FBI agent Howard Silby hated this duty. Watching over a foreign embassy was, well, foreign. He didn’t feel that the laws of the U.S. really allowed a federal agency to keep watch over a foreign government on a day-to-day basis by maintaining a constant stakeout of their embassies.
Oh, of course he knew that the government spied on embassies, and read their coded mail when possible, but all governments did that. It was routine.
This was different and possibly illegal.
Still, as one of the low men on the totem pole, he had no say about what was legal and what wasn’t, and refusal to take on any job could result in a posting to some backwater location where his career would come to a hasty and abrupt end.
So he spent the required hours sitting in his vehicle, smoking occasionally, drinking coffee to help stay awake, listening to the car radio whenever he could find something entertaining, and taking the occasional — and short — break to get rid of all the coffee that was coursing through him.
Silby was also pretty proficient with the Leica camera that had been issued for this assignment, and he eagerly snapped away at nearly everyone entering or leaving the embassy, being careful to avoid taking photos of those he had already documented.
“How’s it goin’, Silby?” was the question asked by agent Willard Cowden as he leaned down to speak through the open passenger side window. Cowden was Silby’s relief and was about to enter the car to assume the duty for the next few hours.
The agents routinely addressed one another by their last names, perhaps a holdover from the days when most of them had been in military service and such was customary.
“Pretty boring. A few new faces now and again, but nothing much happening. Makes me wonder what the director has in mind.
“Anyway, I just put a new roll of film in the camera, so I’ll take these rolls with me for developing at the office and see if any of the new faces are recognizable. I’ll leave the cigarettes. If you want coffee, run over to the shop up there and get it; I’ll hang on here ’til you get back.”
“Don’t need to. Picked up a cup before coming over. You go ahead and check out. Your ride back to headquarters is around the corner; here’s the keys.”
“Okay.” Silby opened the driver’s side door and slipped three rolls of film into his coat pocket as he exited the car.
Simultaneously, Cowden entered the passenger side and slid over behind the wheel to take up his vigil, taking his first sip of coffee, already starting to get cold.
‘Damn, I wish there was some way to keep this coffee hot,’ he mouthed to himself. ‘I’m gonna start bringing it in a thermos.’
As Silby walked the half block or so to the standby car, he had no way of knowing that two of the pictures he had taken during his shift would cause some raised eyebrows once they were developed and examined.
It was high irony that while the FBI was surveilling the embassy, both the Navy shore patrol and the Army MPs had, almost simultaneously, taken into custody two individuals who had been spotted, one photographing areas around the army base and one making sketches from a nearby high point of the layout of the harbor, with a careful detailing of the placement of the ships. This last individual was also found to have in his possession a list of virtually all the ships in the command along with accurate notations of when they were last seen entering or leaving the harbor.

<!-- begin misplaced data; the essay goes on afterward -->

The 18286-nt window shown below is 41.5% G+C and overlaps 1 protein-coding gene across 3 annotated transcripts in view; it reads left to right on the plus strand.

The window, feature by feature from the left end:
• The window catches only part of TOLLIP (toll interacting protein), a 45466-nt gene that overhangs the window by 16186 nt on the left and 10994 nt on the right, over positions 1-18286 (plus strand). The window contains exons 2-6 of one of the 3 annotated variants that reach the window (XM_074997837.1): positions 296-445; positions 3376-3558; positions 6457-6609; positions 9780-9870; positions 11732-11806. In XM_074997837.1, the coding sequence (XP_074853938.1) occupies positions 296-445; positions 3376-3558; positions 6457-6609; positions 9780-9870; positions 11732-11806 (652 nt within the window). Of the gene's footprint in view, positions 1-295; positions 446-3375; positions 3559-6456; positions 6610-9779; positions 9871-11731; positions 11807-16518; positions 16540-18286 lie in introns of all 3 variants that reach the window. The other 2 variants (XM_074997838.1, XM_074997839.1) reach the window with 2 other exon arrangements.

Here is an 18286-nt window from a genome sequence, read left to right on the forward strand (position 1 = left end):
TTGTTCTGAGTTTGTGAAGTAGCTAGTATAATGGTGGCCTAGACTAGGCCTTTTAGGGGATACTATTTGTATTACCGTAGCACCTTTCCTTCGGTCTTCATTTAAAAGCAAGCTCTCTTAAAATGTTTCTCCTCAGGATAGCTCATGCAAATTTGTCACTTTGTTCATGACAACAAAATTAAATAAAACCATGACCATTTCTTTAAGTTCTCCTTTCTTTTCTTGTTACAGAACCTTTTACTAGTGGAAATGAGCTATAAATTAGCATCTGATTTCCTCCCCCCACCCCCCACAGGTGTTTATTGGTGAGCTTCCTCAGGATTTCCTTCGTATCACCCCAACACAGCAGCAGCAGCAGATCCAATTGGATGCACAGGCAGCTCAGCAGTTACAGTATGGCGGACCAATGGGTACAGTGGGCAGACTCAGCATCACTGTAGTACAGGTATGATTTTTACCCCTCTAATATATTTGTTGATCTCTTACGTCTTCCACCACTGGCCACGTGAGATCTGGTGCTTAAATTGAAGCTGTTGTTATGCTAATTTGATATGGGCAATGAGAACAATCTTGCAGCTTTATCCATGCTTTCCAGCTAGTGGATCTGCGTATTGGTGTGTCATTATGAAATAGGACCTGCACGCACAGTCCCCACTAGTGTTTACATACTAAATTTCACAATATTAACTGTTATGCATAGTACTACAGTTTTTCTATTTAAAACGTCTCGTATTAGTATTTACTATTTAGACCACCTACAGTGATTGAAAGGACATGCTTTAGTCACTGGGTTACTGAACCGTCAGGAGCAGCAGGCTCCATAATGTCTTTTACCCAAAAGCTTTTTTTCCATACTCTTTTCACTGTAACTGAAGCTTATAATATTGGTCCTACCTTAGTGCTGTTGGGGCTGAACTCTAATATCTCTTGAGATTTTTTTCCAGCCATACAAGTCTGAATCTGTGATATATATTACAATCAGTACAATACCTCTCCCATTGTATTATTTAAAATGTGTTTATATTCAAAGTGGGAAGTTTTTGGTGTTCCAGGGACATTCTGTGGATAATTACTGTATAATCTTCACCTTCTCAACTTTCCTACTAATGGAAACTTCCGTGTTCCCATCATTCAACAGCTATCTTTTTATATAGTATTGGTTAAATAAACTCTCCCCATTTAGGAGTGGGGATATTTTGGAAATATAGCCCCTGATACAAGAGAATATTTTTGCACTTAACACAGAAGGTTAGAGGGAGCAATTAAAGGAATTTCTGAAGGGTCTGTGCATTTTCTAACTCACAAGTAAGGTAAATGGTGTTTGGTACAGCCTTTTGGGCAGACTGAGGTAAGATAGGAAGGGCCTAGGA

Military police officers are not especially known for their polite handling of those they take into custody, and both individuals had arrived at their respective places of interrogation with a few bruises and scrapes.
Naturally, it was reported that they had fallen while trying to escape.
It was also highly possible that, at the conclusion of their interrogation, they would emerge with a few more contusions and lacerations. Interrogation rooms are dangerous places and contain numerous objects into which one can bump if not especially careful.
The interrogations yielded very little information except the names of the individuals and the fact that they were both embassy employees and just happened to have photography and sketching as hobbies.
Since all sub-command areas of both the Army and Navy had been ordered to coördinate their anti-spying activities, it quickly became apparent that the work of these two individuals was a concerted effort to ascertain the level of security and the everyday activities of the local U.S. military services.
“I’ve just talked with Major Reynolds at the MP headquarters and we’ve agreed to keep both our “guys” on ice for a while. The FBI is watching the embassy and we’ll be in touch with them as well to figure out how to proceed, but for the time being, we’re going to notify the embassy that these two were picked up at a prostitution round-up, that they got into a fight with the shore patrol and seriously hurt a couple of our guys. This will give us some cover to keep them incognito for a few days while the embassy starts screaming about diplomatic immunity.
Willard Cowden couldn’t have foreseen that this stakeout would be his last one here. He was about to become a part of a much more urgent and important operation, one which would likely not be repeated in his remaining career with the FBI.